Investopedia describes the Fed’s mandate as “to promote sustainable growth, high levels of employment, stability of prices to help preserve the purchasing power of the dollar and moderate long-term interest rates.”
After 100 years, it would seem the Fed has the perspective that all of its mandated goals are best served by working towards a single goal: promote confidence. Perhaps at any cost. Truth, if it is in conflict with confidence, takes a back seat. Sometimes, it seems, truth is thrown out of the car altogether. Given the Fed’s exclusive focus on confidence, one facet of which has been its explicit boosting of the stock market (an assertion which has moved beyond conspiracy theory and into the mainstream understanding), how much of what they say is truthworthy?
Does the hope they sell (as confidence) outweigh the truth they suppress?
Is hope devoid of truth less useful?
Is truth that begets hopelessness less useful?
Of the two, assuming mutual exclusivity, which is more important to you?
Is your answer as an individual citizen different than your answer as an individual investor? Which response is more trustworthy?
From The Big Picture, a WSJ info-graphic detailing the SEC’s astonishing lack of prosecutorial vigor.
The Guardian relates a recent account of the U.S. government intervening to have a dissenting blog post from a Johns Hopkins professor taken off-line. What free speech?
Chris Kimble looks at AAPL’s long term chart wonders whether more downside could be on the way.
A great graphic at Zero Hedge asking, “guess what stabilizing event took place in 1913?”
The major danger of programs like the NSA’s intrusive surveillance is that it presents those in positions of power and/or authority with the opportunity to abuse their access. There is always some risk of authority over-stepping its bounds, but by legalizing infringements in particular cases, the “norm” or “anchor” is re-positioned in the public mind. Since 2001, we as westerners (certainly as Americans) have grown accustomed to invasions of our privacy and come to think of it as par-for-the-course. What was unthinkable in 1955 (assassinating a U.S. citizen by executive order without trial, for example), has become another ho-hum necessity in the “war on terror.” But who is terrorized? Ultimately, i suspect it will be whoever opposing the political establishment.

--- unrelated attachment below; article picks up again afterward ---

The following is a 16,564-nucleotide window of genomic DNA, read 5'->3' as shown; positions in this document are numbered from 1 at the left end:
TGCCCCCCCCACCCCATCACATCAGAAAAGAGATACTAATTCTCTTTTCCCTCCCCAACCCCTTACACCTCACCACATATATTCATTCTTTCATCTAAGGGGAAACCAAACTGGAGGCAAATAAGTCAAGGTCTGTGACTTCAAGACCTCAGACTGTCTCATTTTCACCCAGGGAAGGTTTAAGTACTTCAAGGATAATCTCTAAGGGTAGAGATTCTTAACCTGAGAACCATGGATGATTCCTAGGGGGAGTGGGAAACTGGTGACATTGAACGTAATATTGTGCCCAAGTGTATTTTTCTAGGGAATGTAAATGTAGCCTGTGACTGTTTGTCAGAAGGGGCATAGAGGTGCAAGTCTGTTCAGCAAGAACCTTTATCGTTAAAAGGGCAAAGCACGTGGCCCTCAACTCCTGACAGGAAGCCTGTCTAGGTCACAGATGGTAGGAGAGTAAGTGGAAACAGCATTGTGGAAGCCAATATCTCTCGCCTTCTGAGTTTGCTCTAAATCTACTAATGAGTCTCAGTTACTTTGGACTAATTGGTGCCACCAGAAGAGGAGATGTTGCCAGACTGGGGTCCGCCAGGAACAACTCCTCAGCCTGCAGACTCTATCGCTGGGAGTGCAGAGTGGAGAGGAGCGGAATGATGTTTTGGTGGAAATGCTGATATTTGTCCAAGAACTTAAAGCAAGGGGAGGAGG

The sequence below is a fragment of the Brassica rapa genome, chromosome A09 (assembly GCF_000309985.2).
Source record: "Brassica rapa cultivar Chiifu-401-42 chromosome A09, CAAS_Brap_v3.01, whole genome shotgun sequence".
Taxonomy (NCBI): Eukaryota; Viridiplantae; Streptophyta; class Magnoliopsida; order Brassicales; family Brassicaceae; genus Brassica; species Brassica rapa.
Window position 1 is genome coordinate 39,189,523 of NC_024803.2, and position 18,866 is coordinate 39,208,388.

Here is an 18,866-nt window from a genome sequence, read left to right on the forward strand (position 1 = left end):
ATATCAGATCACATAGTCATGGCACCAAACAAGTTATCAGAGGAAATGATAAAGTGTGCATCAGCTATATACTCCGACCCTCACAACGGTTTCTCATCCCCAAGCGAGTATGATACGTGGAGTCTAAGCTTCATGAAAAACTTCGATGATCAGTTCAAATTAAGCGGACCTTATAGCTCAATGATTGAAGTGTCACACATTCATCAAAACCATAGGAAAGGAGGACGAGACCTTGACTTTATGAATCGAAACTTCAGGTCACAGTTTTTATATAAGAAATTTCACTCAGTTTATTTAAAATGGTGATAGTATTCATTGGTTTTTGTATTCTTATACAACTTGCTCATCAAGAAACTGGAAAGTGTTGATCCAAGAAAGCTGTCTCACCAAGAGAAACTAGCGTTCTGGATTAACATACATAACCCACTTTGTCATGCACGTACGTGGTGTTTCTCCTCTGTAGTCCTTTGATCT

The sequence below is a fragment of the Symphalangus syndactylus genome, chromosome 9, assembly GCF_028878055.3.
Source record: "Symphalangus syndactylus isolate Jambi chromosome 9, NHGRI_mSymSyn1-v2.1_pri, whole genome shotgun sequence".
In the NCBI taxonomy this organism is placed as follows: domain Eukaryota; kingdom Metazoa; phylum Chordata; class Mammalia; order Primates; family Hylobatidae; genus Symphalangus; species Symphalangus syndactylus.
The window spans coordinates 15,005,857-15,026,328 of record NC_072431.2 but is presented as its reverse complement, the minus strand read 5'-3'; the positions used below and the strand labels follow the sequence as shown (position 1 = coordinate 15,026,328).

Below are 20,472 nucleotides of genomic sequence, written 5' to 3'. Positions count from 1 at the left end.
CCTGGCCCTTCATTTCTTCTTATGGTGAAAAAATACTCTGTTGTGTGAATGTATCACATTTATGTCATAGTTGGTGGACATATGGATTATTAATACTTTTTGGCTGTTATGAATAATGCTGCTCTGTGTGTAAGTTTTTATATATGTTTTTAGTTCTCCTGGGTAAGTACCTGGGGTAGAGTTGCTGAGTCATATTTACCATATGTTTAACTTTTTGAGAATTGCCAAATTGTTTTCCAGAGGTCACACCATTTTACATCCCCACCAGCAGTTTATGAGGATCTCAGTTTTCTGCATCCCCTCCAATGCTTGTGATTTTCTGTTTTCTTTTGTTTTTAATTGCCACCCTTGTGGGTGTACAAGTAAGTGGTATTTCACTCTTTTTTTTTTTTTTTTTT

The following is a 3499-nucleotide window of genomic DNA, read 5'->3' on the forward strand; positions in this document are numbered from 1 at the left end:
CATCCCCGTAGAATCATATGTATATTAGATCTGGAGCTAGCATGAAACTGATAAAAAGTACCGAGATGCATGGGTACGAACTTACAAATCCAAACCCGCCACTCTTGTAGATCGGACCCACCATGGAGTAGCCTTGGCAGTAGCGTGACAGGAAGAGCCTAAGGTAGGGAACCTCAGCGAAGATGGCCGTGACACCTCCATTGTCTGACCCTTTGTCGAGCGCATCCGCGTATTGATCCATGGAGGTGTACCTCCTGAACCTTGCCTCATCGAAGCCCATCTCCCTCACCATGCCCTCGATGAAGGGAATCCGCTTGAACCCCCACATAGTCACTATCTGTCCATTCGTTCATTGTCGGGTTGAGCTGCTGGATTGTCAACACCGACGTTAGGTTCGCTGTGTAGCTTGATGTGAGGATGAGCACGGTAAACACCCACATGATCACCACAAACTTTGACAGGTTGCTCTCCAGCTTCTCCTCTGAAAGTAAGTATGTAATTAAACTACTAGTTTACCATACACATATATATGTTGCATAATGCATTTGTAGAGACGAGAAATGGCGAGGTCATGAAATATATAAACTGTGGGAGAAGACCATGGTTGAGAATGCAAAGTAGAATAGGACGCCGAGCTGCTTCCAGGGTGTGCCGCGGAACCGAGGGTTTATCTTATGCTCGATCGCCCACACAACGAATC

Enter Glenn Greenwald, the Guardian journalist who revealed Edward Snowden’s evidence to the public and has led the journalistic investigation of the NSA’s surveillance infringements. The GCHQ, England’s equivalent of the NSA, detained the partner of Glenn Greenwald on Sunday morning and held him for questioning for 9 hours (the maximum allowed without leveling a formal charge). Greenwald sounded defiant in response to the “intimidation attempt.” Sadly, this escalation of state abuse is predictable. What starts as protection “for the people” can all-too-easily result in general repression of political dissent. And that appears to have been the case on Sunday. Simon Jenkins commented that the “war on terror” is now “now corrupting every area of democratic government.” Alan Rudbridger has also written an excellent editorial about the very real danger that state repression poses to journalism. I am heartened that, despite the fact that there remains stiff resistance to change from the political establishment, at least it feels like winds of change may be rustling a bit. I love Greenwald’s defiance. Here’s hoping more people catch on. Below is a mini-documentary Laura Poitras put together in 2012 featuring William Binney, one of the early NSA whiste-blowers whose calls went unheeded.
Today’s reading is more focused on the Ponzi of Politics than that of finance.